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Transgenic Research

, Volume 16, Issue 2, pp 203–211 | Cite as

A study of crop-to-crop gene flow using farm scale sites of fodder maize (Zea mays L.) in the UK

  • Rebecca Weekes
  • Theodore AllnuttEmail author
  • Caroline Boffey
  • Sarah Morgan
  • Mark Bilton
  • Roger Daniels
  • Christine Henry
Original Paper

Abstract

From 2000 to 2003 a range of Farm Scale Evaluation (FSE) trials were established in the UK to assess the effect of the release and management of herbicide tolerant (HT) crops on arable weeds and invertebrates. The FSE trials for maize were also used to investigate crop-to-crop gene flow and to develop a statistical model for the prediction of gene flow frequency that can be used to evaluate current separation distance guidelines for GM crops. Seed samples were collected from the non-GM half of 55 trial sites and 1,055 were tested for evidence of gene flow from the GM HT halves using a quantitative PCR assay specific to the HT (pat) gene. Rates of gene flow were found to decrease rapidly with increasing distance from the GM source. Gene flow was detected in 30% of the samples (40 out of 135) at 150 m from the GM source and events of GM to non-GM gene flow were detected at distances up to and including 200 m from the GM source. The quantitative data were subjected to statistical analysis and a two-step model was found to provide the best fit for the data. A dynamic whole field model predicted that a square field (150 m × 150 m in size) of grain maize would require a separation distance of 3 m for the adjacent crop to be below a 0.9% threshold (with <2% probability of exceeding the threshold). The data and models presented here are discussed in the context of necessary separation distances to achieve various possible thresholds for adventitious presence of GM in maize.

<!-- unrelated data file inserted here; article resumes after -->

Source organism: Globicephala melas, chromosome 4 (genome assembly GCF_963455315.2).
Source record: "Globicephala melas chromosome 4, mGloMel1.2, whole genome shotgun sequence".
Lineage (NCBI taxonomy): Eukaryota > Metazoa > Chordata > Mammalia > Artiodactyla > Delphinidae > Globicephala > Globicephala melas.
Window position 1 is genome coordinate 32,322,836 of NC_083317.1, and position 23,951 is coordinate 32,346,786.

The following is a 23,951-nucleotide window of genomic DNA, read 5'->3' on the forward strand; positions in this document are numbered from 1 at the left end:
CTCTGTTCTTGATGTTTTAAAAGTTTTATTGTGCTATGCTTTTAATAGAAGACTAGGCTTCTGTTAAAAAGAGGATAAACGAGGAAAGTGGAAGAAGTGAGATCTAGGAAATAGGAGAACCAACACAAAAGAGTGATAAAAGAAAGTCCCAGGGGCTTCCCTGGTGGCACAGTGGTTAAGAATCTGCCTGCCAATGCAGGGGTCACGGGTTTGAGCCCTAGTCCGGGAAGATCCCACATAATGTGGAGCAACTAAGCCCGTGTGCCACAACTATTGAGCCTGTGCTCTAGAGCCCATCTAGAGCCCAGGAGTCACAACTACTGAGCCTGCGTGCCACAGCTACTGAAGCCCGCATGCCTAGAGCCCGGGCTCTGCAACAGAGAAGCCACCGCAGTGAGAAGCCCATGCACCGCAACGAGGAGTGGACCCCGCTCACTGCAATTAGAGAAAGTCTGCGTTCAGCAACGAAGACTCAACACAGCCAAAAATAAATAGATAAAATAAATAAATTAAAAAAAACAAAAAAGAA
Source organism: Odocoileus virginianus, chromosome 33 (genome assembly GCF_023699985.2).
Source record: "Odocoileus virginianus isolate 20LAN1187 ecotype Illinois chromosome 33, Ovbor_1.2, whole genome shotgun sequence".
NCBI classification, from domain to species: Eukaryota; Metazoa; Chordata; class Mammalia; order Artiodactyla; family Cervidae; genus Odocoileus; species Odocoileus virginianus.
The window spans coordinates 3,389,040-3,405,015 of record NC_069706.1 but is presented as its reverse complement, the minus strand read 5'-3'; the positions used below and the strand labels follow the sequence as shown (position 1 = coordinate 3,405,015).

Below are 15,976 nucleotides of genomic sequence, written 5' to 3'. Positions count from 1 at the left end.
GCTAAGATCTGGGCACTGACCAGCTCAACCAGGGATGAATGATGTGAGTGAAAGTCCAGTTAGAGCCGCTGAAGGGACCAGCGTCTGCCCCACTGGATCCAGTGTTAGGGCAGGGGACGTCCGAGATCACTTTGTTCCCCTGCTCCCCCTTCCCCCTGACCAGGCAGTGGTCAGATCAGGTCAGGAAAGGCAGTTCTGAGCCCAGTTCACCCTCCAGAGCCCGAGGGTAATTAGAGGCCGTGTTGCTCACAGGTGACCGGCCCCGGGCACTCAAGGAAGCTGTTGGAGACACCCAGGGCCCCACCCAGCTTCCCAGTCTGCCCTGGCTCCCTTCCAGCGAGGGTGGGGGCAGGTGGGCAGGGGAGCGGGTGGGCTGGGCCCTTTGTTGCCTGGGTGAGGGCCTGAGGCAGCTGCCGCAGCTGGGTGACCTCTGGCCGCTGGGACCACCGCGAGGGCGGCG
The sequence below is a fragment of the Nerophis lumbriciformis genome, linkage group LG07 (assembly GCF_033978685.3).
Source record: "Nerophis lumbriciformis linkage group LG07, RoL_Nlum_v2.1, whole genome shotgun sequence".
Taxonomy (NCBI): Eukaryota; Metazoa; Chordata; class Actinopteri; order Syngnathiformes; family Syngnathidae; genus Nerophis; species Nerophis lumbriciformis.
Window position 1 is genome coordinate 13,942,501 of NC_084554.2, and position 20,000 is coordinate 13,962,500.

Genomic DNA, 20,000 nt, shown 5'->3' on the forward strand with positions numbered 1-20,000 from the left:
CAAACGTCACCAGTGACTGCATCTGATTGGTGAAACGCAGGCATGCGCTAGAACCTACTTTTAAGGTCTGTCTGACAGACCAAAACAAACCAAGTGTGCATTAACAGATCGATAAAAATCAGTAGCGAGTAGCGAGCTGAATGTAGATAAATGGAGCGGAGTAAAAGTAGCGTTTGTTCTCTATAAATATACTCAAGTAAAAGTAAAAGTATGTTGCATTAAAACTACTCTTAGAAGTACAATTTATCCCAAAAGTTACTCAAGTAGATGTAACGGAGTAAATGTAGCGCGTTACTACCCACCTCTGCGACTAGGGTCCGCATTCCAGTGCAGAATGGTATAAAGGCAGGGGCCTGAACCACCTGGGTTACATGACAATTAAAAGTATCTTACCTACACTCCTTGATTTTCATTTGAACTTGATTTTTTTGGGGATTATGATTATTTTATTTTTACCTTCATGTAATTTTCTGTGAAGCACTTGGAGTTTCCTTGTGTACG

Keywords

Gene flow Transgenic crops Herbicide tolerant Real time PCR Forage maize Zea mays 

Notes

Acknowledgements

We would like to thank Defra for funding this work (project EPG 1/5/138), also Bayer CropScience for kindly providing the positive control T25 maize seed, Alistair Murray for his invaluable help with the statistics and finally we would like to thank all those involved with sample collection and laboratory work at CEH, IACR, SCRI and CSL.

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Copyright information

© Springer Science+Business Media B.V. 2006

Authors and Affiliations

  • Rebecca Weekes
    • 1
  • Theodore Allnutt
    • 1
    Email author
  • Caroline Boffey
    • 2
  • Sarah Morgan
    • 1
  • Mark Bilton
    • 1
  • Roger Daniels
    • 2
  • Christine Henry
    • 1
  1. 1.Central Science LaboratorySand Hutton, YorkUK
  2. 2.Centre for Ecology and Hydrology, Winfrith Technology CentreDorchester, DorsetUK

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